You turn off the light, hit the pillow, and toss and turn. But you still can’t sleep. If stress plays a large role during your waking hours, it may also be preventing you from getting the necessary amount of sleep you need to function during the daytime.
While stress can serve an important role in certain situations, like keeping you alert in dangerous or highly demanding scenarios, sleep deprivation most certainly does not. The more tired you are, the likelier you’ll be to fall asleep at your desk during your nine to five, coffee cup in hand and all. Here’s how to tell if stress is preventing you from getting a good night’s sleep, and more importantly, what you can do about it if it is.
Am I Really THAT Stressed?
Several factors can contribute to an inability to sleep. Here’s how to tell if stress is one of them.
Uncontrolled and elevated levels of stress can cause insomnia as well as several other symptoms. While symptoms of stress vary on the person and may be difficult to identify amid someone’s stressed mindset, here are some common ones:
Headaches, sickness, nausea and/or dizziness, acne, chronic pain, rapid heartbeat, sweating, and an increase or decrease in appetite.
Depression, general anxiety, feeling overwhelmed, and loneliness.
Poor judgement, inability to concentrate, racing thoughts, memory problems, and constant worrying.
If your inability to sleep is coupled with some of the symptoms above, stress is likely something you’ll need to address before getting relief.
One Step too Far: When Stress Manipulates Your Sleep Cycle
Stress leads to sleep deprivation, which leads to more stress…it’s a vicious cycle that needs to stop.
About eight in ten Americans report feeling stress frequently or sometimes throughout their daily lives, and understandably so. Just thinking about politics, pandemics, paying bills, or meeting work deadlines can make someone’s heart beat faster. Dealing with stress is not about preventing it from entering your life, but being able to manage it when it does come into play.
The Mayo Clinic recommends that adults get somewhere between seven and nine hours of sleep every night. But this will be more difficult to do if the day’s worries and tomorrow’s to-do’s still circulate in your brain, preventing yourself from entering into a more relaxed state.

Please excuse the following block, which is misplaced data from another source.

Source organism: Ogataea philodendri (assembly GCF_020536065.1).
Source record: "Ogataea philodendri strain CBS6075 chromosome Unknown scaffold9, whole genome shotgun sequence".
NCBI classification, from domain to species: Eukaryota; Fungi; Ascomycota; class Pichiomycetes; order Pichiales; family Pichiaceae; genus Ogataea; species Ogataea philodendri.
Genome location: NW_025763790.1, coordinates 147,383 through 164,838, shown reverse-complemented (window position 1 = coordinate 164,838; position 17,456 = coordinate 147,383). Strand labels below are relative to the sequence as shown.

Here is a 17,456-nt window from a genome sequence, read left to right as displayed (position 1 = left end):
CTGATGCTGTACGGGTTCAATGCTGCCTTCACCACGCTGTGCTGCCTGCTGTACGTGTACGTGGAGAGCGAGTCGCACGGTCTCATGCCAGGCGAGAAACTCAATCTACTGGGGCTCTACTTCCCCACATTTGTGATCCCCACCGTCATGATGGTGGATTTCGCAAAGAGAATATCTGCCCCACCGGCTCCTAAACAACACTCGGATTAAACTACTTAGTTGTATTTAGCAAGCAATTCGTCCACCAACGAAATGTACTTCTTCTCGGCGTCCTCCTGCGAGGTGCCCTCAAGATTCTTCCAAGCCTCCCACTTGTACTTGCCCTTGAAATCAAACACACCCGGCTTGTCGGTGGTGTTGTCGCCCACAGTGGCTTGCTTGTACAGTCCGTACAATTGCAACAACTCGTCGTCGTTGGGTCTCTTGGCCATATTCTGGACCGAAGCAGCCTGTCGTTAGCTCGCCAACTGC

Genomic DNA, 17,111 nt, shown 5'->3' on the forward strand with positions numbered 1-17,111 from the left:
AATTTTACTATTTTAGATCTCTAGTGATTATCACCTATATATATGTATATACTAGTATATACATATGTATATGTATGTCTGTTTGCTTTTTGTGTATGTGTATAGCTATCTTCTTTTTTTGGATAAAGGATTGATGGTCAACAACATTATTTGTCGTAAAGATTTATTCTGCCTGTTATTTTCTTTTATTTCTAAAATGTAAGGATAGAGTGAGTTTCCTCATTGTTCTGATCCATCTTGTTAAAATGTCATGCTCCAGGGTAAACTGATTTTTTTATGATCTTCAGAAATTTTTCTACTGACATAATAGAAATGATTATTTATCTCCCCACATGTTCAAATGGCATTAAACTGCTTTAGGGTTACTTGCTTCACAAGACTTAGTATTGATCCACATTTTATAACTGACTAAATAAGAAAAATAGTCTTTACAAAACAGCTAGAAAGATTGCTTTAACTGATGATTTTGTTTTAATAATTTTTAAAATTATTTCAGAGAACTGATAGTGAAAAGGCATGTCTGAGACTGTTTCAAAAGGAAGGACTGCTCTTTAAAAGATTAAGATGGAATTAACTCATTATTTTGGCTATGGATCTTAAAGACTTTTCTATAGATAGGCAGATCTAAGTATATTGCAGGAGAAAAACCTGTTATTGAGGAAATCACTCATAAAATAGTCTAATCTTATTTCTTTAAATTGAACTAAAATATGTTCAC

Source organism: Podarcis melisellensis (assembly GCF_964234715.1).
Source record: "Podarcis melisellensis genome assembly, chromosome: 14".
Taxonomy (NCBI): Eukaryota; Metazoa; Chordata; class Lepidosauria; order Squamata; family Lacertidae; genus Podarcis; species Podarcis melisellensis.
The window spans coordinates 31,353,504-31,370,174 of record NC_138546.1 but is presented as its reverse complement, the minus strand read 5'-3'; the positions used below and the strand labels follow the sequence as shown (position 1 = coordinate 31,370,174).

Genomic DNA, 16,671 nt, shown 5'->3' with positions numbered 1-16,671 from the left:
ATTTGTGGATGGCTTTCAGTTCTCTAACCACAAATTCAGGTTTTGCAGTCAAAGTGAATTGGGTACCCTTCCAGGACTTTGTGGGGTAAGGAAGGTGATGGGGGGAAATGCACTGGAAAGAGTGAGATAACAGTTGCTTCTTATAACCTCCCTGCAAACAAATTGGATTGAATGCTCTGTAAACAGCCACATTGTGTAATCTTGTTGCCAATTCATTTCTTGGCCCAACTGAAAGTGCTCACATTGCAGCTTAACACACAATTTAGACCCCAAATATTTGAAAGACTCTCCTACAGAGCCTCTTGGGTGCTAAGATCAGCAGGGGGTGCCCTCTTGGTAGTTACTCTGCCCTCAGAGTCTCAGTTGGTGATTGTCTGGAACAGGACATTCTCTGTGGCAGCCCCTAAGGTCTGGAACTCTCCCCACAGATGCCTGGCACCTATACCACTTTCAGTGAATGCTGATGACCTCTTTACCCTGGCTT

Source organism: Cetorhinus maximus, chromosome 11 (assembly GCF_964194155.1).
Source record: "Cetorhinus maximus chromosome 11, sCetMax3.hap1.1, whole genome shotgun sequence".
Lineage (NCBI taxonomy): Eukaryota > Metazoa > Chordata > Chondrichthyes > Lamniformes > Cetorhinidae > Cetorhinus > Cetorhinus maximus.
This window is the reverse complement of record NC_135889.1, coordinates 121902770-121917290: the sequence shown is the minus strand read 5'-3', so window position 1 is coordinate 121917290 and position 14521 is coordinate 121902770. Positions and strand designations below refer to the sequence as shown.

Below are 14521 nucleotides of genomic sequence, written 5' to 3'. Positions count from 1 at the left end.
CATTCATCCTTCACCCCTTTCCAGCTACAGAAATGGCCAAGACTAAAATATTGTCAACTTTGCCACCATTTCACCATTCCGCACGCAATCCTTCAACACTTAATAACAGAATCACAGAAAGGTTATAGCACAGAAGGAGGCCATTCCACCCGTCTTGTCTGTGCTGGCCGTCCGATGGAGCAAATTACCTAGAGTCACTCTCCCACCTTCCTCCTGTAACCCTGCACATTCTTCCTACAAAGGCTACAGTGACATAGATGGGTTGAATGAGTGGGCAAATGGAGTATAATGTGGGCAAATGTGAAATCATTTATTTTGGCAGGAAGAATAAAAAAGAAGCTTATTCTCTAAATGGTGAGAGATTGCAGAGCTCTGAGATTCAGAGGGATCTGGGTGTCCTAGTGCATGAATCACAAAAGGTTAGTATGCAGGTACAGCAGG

Stress can cause the nervous system to trigger the fight-or-flight response, which releases hormones that keep the body alert and ready to take action. While you may have already brushed your teeth and put on your pajamas, if your brain can’t calm down you won’t be able to sink into a restful sleep.
Receiving less than the required amount of sleep every night can cause significant sleep deprivation, especially if continued over time. This can prevent you from performing the next day’s necessary tasks and responsibilities at an optimal level, which can create anxiety later on, especially if the tasks are school or work related.
Having to makeup for mistakes or missed tasks due to a lack of focus brought on by sleep deprivation can create even more stress than before, making falling asleep the next night even more difficult. Stress and sleep deprivation combine to form a cycle that can easily repeat itself. If not stopped, the cycle will exacerbate present symptoms of stress as well as encourage new ones to appear, leading to some of the severe physical and mental side effects mentioned above.
Kicking Stress to the Curb (or Anywhere but the Bedroom)
Say goodbye to restless nights with some of these tips.
While stress may inevitably enter your life, there are several practices you can develop to prevent it from controlling your sleep schedule (and your life).
Stay active: Being physically active is not only a great way to boost your mood and stay healthy, it can also help you fall asleep easier by releasing some of your body’s pent up energy from a stressful day.
Practice mindfulness meditation: Teaching yourself how to sit still and develop an awareness of the thoughts entering your mind is a useful skill that can make you more equipped to handle stressful situations. Meditation is a practice that takes time and patience to fully develop, but once you do, it can be one of the most effective ways to develop a relaxed mind and a better sleep cycle.
Talk it out: If your feelings of stress or anxiety become too overwhelming to handle on your own, reach out to someone who you can talk to. This can be someone in your personal life, like a family member or a friend, or it can also be a counselor trained to help people manage stress and maintain a healthy lifestyle.
Make time to relax: While it is important to be productive in your work life and present during your social life, finding time for yourself is crucial as well. Make it a habit to do something you enjoy every day. This can be something simple, like carving out time for a 20 minute walk around the neighborhood, or you can purposefully indulge in some of your guilty pleasures, like watching an episode of your favorite TV show. It doesn’t matter what it is, just that you enjoy it.
Everyone deals with stress in their life to some extent, but it’s not something you should be losing sleep over. Managing the impact stress has on your life may feel just as overwhelming as the stress itself, but incorporating one daily practice that changes your lifestyle is a great way to start–it will help you fall asleep a little easier, and one restful night is all it takes to break the stressful sleep deprivation cycle.